One million drones have been registered with the FAA as of this week, announced Elaine Chao, Secretary of the U.S. Department of Transportation at CES 2018. This figure includes 878,000 hobbyists. Hobbyist drone pilots receive one registration number for all the drones that they own. Then there are also 122,000 commercial, public, and other drones that are individually registered.
Commercial drone registrations grew 14.3% in the last two months of 2017
As of October 31, 2017, there were 836,796 hobbyist users and 106,739 non-hobbyist drones registered with the Federal Aviation Administration. So these new numbers represent a 5% uptick in hobbyist drone owner registrations and a 14.3% uptick in commercial drone registrations over the last two months of 2017. The hobbyist registration number seems low in light of predictions in other countries like the UK, where it was predicted that the number of drones would practically double during the Holiday shopping season. However, since a hobbyist drone pilot only needs one registration regardless of the number of drones owned, the registration number is not a good indicator of the number of hobbyist drones sold.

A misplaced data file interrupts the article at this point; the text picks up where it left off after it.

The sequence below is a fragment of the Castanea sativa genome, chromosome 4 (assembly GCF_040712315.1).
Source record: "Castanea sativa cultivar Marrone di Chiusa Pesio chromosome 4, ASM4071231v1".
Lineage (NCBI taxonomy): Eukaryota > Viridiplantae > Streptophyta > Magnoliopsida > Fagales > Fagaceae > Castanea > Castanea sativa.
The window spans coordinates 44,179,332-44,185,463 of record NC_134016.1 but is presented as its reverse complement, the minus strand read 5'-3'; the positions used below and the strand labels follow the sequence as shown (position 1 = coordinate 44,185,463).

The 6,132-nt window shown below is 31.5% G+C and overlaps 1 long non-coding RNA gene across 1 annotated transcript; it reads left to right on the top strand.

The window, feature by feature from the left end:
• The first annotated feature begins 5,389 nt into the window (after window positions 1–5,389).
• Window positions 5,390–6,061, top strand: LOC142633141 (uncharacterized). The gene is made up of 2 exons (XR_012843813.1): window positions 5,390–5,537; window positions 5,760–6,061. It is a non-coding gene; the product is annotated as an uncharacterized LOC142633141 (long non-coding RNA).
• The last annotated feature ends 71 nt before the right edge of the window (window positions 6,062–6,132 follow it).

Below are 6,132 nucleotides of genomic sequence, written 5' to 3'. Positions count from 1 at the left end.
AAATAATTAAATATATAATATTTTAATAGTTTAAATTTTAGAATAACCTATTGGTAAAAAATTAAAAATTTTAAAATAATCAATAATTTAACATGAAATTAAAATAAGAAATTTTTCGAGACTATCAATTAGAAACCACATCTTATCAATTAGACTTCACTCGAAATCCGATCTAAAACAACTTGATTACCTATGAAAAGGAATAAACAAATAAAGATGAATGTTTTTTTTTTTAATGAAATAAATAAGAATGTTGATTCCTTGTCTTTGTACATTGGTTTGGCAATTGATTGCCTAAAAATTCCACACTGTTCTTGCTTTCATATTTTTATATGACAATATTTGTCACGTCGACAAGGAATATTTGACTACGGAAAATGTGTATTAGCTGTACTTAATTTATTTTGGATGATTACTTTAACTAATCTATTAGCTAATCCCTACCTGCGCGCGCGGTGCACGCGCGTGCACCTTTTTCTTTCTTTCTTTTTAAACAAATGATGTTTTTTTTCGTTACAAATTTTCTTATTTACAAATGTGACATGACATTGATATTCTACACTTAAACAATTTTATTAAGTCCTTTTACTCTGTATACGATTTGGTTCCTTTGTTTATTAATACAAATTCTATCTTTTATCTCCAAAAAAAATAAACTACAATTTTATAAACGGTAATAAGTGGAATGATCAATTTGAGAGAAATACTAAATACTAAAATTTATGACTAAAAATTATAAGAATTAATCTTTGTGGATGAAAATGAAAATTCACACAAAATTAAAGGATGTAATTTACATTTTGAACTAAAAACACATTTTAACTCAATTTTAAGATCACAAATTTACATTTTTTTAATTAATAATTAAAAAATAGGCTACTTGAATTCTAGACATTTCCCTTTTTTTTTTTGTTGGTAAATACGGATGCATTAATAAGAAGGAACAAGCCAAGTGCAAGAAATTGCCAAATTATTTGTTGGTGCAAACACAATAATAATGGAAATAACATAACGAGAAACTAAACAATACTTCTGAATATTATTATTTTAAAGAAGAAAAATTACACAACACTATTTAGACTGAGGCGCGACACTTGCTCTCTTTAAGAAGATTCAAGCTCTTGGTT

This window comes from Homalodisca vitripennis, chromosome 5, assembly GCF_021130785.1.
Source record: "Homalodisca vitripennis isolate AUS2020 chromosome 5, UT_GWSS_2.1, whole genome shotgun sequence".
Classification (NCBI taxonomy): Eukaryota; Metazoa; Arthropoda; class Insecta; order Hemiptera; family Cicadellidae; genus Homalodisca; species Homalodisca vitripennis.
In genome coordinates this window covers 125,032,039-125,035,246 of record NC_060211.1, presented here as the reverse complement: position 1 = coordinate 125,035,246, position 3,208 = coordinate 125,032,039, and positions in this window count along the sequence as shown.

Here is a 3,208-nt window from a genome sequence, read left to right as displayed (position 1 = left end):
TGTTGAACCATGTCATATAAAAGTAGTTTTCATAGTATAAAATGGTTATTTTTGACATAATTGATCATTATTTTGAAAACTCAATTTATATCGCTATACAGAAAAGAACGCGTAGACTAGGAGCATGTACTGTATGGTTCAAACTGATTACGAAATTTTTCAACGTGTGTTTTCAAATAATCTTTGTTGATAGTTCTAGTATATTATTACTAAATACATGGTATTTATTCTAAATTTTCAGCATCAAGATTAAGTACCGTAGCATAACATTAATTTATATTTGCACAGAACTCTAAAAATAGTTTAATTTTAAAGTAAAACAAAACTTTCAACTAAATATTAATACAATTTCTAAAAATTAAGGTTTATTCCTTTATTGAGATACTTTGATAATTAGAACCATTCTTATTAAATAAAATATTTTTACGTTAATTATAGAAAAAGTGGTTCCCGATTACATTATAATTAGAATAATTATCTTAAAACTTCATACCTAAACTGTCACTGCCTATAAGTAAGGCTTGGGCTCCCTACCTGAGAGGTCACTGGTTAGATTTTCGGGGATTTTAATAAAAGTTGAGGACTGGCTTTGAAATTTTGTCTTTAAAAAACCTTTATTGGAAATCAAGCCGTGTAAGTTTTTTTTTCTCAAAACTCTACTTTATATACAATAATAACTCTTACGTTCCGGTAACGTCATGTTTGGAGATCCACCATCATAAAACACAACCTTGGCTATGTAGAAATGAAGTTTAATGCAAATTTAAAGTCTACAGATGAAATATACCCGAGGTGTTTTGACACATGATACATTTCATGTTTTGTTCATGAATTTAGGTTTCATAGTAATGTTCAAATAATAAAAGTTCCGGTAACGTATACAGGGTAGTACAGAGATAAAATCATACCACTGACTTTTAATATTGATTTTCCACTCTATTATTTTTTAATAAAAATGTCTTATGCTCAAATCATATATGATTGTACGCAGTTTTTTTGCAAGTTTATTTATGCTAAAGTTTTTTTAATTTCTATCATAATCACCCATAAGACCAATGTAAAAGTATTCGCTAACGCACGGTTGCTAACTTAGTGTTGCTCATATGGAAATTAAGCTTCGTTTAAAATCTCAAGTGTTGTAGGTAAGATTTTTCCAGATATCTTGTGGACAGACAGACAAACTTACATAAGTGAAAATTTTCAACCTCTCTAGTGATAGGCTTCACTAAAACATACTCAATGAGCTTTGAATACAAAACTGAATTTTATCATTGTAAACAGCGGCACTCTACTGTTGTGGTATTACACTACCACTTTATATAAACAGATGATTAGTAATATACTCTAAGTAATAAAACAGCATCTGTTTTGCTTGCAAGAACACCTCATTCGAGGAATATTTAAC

“The tremendous growth in drone registration reflects the fact that they are more than tools for commerce and trade, but can save lives, detect hazardous situations and assist with disaster recovery,” Chao said in a statement. “The challenge is to remove unnecessary hurdles to enable the safe testing and integration of this technology into our country’s airspace.”
Apart from it being a legal requirement, the drone registration process helps to educate new drone pilots of the aviation rules and regulations as far as they apply to drones. It also helps to identify drones with their owner, the DOT said. Furthermore, the registration database helps the FAA to send out safety messages to both hobbyist and commercial drone pilots
Drone registration with the FAA for hobbyists costs $5 and is valid for three years.
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